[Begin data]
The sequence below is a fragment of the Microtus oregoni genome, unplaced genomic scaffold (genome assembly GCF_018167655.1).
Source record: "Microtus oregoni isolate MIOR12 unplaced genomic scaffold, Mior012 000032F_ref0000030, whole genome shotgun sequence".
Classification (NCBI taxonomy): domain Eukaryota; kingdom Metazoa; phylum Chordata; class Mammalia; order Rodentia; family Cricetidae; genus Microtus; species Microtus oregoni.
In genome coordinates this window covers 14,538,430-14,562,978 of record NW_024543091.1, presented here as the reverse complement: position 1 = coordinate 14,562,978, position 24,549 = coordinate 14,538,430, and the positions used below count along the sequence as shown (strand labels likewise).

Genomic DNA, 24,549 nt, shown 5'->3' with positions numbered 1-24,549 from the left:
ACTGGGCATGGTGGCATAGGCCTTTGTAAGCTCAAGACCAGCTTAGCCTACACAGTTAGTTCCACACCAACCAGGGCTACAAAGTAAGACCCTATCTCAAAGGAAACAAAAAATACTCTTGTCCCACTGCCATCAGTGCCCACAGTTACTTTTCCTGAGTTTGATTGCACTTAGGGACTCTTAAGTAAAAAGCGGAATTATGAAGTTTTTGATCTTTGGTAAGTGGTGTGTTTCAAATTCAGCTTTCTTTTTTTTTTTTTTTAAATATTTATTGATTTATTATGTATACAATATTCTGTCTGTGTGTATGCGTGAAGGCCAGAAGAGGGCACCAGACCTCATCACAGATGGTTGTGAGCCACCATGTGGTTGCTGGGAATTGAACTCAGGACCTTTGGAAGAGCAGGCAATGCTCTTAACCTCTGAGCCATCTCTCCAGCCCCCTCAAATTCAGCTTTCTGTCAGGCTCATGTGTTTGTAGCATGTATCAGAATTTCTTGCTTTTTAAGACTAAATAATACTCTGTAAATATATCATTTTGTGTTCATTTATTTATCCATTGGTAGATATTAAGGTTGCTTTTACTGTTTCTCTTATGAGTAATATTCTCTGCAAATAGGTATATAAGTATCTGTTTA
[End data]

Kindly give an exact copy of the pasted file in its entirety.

The sequence below is a fragment of the Microtus oregoni genome, unplaced genomic scaffold (genome assembly GCF_018167655.1).
Source record: "Microtus oregoni isolate MIOR12 unplaced genomic scaffold, Mior012 000032F_ref0000030, whole genome shotgun sequence".
Classification (NCBI taxonomy): domain Eukaryota; kingdom Metazoa; phylum Chordata; class Mammalia; order Rodentia; family Cricetidae; genus Microtus; species Microtus oregoni.
In genome coordinates this window covers 14,538,430-14,562,978 of record NW_024543091.1, presented here as the reverse complement: position 1 = coordinate 14,562,978, position 24,549 = coordinate 14,538,430, and the positions used below count along the sequence as shown (strand labels likewise).

Genomic DNA, 24,549 nt, shown 5'->3' with positions numbered 1-24,549 from the left:
ACTGGGCATGGTGGCATAGGCCTTTGTAAGCTCAAGACCAGCTTAGCCTACACAGTTAGTTCCACACCAACCAGGGCTACAAAGTAAGACCCTATCTCAAAGGAAACAAAAAATACTCTTGTCCCACTGCCATCAGTGCCCACAGTTACTTTTCCTGAGTTTGATTGCACTTAGGGACTCTTAAGTAAAAAGCGGAATTATGAAGTTTTTGATCTTTGGTAAGTGGTGTGTTTCAAATTCAGCTTTCTTTTTTTTTTTTTTTAAATATTTATTGATTTATTATGTATACAATATTCTGTCTGTGTGTATGCGTGAAGGCCAGAAGAGGGCACCAGACCTCATCACAGATGGTTGTGAGCCACCATGTGGTTGCTGGGAATTGAACTCAGGACCTTTGGAAGAGCAGGCAATGCTCTTAACCTCTGAGCCATCTCTCCAGCCCCCTCAAATTCAGCTTTCTGTCAGGCTCATGTGTTTGTAGCATGTATCAGAATTTCTTGCTTTTTAAGACTAAATAATACTCTGTAAATATATCATTTTGTGTTCATTTATTTATCCATTGGTAGATATTAAGGTTGCTTTTACTGTTTCTCTTATGAGTAATATTCTCTGCAAATAGGTATATAAGTATCTGTTTA